Marilyn Chin, a Chinese American poet, has garnered numerous awards, including a Mary Roberts Rinehart Award (1983), a Virginia Center for the Creative Arts Fellowship (1983), a Wallace Stegner Fellowship from Stanford University (1984-1985), two National Endowment for the Arts grants (1985, 1991), a MacDowell Colony Fellowship (1987), a Josephine Miles Award from PEN (1994), three Pushcart Prizes (1994, 1995, 1997), a Senior Fulbright Fellowship to Taiwan (1999-2000), the Paterson Book Prize for Rhapsody in Plain Yellow (2003), a Radcliffe Institute Fellowship from Harvard (2003-2004), and a Glenna Luschei Prairie Schooner Award (2008).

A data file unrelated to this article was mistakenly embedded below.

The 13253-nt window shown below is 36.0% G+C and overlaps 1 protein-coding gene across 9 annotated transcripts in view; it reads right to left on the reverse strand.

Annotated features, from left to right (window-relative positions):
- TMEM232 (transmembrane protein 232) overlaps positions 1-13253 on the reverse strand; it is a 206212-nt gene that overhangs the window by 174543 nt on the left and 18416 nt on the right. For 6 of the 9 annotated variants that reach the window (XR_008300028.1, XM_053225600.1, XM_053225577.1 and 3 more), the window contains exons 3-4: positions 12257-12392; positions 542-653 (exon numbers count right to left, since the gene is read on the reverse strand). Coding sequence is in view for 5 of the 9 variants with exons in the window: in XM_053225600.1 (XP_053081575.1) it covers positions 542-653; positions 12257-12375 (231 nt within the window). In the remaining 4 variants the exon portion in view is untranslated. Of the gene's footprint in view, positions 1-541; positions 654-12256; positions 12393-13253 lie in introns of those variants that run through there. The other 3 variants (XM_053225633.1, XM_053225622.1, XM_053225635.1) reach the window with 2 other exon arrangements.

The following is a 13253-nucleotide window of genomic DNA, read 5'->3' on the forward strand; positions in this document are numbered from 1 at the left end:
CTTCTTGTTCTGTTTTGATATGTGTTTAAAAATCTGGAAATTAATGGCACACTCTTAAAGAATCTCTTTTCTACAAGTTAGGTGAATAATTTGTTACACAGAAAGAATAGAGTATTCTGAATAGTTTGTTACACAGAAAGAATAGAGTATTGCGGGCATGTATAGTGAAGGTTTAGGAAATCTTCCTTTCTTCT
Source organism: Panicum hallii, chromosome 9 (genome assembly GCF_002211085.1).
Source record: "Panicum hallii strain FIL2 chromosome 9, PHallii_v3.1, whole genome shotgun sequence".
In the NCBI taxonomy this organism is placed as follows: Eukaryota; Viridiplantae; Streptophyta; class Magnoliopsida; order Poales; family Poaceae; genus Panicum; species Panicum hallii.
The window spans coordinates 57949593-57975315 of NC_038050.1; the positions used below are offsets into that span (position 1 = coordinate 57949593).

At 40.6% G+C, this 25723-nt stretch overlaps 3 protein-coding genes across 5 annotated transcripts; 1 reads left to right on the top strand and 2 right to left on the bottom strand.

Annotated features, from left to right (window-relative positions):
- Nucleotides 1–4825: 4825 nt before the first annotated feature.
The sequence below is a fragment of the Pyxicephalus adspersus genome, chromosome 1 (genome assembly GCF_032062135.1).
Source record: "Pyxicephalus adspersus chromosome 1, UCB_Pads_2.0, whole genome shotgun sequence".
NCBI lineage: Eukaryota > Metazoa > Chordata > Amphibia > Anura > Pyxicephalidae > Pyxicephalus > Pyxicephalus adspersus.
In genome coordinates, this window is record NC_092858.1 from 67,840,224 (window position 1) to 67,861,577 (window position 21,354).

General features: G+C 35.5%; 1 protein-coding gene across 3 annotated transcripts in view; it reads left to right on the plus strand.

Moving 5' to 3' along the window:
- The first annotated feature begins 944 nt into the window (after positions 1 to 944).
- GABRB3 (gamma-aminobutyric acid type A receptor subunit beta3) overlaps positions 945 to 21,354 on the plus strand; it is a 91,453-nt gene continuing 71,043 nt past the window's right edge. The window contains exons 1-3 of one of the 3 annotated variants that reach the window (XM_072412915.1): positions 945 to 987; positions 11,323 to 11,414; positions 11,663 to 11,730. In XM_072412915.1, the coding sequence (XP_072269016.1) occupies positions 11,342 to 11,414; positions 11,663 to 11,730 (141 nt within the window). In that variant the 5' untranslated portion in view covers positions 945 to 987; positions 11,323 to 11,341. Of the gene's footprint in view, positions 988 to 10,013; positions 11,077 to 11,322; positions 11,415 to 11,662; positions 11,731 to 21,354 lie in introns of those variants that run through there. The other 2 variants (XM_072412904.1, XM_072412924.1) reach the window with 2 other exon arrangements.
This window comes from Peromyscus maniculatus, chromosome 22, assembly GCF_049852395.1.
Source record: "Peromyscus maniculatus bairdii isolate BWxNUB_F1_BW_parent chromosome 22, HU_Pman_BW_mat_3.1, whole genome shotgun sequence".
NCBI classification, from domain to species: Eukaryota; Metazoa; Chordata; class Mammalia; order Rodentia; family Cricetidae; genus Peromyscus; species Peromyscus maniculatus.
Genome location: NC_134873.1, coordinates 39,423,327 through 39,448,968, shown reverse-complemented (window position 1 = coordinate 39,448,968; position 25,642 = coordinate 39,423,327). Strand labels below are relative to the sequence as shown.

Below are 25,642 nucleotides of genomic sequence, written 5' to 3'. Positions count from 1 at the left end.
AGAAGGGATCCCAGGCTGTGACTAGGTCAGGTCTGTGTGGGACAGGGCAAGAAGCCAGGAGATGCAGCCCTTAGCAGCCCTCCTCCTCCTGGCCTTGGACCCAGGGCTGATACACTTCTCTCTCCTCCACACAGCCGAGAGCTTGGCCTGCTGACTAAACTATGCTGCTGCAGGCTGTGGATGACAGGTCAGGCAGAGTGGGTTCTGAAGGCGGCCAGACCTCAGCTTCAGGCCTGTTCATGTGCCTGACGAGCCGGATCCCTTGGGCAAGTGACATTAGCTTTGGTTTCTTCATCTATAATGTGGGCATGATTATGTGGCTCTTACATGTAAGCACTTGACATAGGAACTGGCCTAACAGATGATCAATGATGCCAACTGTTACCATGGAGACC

Chin is passionately devoted to her craft, keenly aware of her bicultural position as a Chinese American, alert to the sociopolitical events of her times, and always sensitive—even indignant—about the issues of women in their relationships, their families, and their societies. Coming into print in the 1980’s, Chin’s poetic work belongs with the second decade of a contemporary renaissance of Asian American poetry. During the 1970’s, in the wake of the Black Arts movement, poets such as Lawson Fusao Inada, Hagedorn, and Nellie Wong had broken a generation-long silence during which Asian American poetry had waned to a whisper. Like her immediate predecessors, Chin is engaged and caustic about the shortcomings and inequities of American life, society, and policy. However, she possesses a more highly attuned awareness of Asian events, and her study of classic Chinese texts has endowed her with a width of allusiveness and a profundity of feeling for things Chinese that are rarely equaled in her contemporaries.